Learning new culture

Life in Korea has given him a unique chance to experience a new lifestyle as well. Testwuide learned to love a culture he wasn’t familiar with.

“I’m addicted to Korean food and I love how social everything in this country is,” he says. “From coffee shops on every corner, to the abundance of restaurants, to the bar and club scene, you can always be hanging out with friends and having a great time.”

He still travels back and forth between Colorado and Seoul. He spends the off-season from April to August in Vail and the rest of the year in Ilsan, where he is currently based. “My hometown in Vail, Colorado, and Seoul are maybe two of the most different places on earth so I get a great balance of lifestyles,” he says. “Seoul satisfies my craving for city life while Vail satisfies my love of the outdoors.”

Athletic prowess

Testwuide thinks his Korean name, Kang Tae-san, best reflects his identity as a hockey player. He was given the name by Anyang Halla fans who came up with several Korean names for foreign players at the team.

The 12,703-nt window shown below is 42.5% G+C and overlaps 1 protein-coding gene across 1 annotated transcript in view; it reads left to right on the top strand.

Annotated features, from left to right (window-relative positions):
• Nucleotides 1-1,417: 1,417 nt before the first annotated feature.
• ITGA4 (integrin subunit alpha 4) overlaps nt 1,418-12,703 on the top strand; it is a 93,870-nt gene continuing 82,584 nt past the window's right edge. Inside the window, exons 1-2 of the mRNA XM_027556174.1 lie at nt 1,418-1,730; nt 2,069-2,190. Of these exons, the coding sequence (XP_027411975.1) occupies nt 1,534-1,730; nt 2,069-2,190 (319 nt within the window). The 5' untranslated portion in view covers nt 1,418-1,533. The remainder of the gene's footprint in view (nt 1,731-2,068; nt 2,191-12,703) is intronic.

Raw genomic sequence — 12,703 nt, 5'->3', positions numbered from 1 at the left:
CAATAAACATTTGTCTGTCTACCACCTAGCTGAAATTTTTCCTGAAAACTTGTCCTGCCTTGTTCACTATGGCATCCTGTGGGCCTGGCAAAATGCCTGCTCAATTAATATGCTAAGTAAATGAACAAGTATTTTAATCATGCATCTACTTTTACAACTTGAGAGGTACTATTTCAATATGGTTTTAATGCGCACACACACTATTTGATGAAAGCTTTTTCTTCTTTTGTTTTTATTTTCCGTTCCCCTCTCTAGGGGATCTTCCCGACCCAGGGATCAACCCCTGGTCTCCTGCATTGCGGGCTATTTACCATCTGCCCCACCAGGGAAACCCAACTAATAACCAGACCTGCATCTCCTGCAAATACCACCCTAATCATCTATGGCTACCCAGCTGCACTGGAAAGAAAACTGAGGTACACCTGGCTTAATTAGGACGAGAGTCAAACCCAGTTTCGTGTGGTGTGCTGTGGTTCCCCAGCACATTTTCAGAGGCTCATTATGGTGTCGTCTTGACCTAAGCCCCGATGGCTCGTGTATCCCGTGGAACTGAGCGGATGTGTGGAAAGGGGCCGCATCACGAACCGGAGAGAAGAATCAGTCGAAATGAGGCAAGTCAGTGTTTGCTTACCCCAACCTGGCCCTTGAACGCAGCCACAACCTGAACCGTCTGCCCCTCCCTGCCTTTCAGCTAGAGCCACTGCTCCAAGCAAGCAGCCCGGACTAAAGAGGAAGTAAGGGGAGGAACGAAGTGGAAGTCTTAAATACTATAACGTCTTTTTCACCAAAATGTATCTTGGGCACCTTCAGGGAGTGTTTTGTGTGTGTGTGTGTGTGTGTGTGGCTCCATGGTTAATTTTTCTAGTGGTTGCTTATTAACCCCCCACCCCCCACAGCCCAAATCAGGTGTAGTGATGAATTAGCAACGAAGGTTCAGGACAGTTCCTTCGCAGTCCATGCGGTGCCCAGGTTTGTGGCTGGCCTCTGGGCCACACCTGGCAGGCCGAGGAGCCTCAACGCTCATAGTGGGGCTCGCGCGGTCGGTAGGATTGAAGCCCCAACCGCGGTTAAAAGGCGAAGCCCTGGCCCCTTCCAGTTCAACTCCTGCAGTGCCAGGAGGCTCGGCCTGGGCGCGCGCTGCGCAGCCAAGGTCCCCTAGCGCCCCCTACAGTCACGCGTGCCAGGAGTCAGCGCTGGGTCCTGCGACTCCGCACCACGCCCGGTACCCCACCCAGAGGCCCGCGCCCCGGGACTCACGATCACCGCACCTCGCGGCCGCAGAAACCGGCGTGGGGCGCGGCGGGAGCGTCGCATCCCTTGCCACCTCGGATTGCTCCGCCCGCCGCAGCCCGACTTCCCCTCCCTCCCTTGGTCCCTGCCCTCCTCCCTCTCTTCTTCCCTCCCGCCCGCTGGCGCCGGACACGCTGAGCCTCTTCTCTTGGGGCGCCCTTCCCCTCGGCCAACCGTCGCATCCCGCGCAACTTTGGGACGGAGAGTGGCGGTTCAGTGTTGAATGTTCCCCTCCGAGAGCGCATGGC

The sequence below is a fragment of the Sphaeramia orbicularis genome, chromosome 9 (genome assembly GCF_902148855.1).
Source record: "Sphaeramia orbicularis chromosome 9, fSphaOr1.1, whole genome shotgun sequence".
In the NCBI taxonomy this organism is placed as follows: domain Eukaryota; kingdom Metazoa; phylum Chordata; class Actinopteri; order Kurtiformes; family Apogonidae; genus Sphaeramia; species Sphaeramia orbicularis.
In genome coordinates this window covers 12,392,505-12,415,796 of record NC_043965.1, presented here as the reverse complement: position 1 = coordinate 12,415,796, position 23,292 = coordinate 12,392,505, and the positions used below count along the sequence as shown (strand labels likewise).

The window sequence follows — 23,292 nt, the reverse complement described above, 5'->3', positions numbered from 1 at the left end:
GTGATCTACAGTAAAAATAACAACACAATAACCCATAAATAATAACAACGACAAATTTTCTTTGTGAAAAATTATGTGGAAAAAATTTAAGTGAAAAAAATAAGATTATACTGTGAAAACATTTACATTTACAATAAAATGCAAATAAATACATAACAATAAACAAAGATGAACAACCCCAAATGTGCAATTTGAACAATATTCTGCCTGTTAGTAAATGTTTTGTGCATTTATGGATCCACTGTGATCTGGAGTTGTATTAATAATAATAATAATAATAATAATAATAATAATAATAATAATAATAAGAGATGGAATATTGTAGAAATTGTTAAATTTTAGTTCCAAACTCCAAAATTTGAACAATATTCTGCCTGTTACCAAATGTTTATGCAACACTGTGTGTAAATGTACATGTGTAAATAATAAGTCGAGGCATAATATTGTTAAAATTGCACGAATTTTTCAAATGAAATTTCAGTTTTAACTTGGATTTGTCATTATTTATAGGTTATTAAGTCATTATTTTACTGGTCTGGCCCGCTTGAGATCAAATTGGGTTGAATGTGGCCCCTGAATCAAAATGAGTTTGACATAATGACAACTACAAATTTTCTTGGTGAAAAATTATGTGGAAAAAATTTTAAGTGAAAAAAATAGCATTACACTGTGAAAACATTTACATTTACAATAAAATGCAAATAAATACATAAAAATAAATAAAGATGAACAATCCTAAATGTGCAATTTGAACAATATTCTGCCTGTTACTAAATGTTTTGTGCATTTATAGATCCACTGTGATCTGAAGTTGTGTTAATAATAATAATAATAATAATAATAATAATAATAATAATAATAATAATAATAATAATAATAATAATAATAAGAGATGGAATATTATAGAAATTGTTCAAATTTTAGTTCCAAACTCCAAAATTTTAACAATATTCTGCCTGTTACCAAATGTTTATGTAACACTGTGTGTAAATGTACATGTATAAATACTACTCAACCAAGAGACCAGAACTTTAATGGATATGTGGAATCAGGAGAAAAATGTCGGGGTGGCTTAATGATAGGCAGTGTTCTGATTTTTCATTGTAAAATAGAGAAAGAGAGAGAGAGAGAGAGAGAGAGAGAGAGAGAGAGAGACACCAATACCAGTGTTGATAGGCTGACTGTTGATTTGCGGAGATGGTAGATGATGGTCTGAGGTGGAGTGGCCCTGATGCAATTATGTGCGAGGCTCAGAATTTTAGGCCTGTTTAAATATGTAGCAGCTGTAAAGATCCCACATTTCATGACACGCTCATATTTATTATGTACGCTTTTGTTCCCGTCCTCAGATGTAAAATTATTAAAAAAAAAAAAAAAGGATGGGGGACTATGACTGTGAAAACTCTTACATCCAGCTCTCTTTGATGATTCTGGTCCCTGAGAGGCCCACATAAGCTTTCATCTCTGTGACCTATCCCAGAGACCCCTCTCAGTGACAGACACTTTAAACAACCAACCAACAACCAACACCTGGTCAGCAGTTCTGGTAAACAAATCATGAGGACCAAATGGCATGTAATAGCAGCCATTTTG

“I chose Kang Tae-san, meaning ‘big strong mountain.’ I believe it suits who I am, where I’m from, and how I play hockey,” he says. “I am one of the biggest guys on the team and I play a strong style. I am also from the Rocky Mountains in Colorado. The name seemed fitting to me.”

Testwuide’s strong physique, childhood training as a ski racer and an eye for strategy qualify him to be a solid forward whose main responsibility is to score goals and lead the team for a win.

Building the strongest Olympic team

Since he and six Canadian players joined the Korean men’s ice hockey team, the national squad has shown remarkable results in international games. The team was promoted to the upper-level competition for the first time in 2017 at the International Ice Hockey Federation (IIHF) World Championship. Previously, it had played in lower divisions, suffering five losses in 2014. The team’s world ranking has surged to 21st, the highest since the men’s hockey team was established in the 1970s.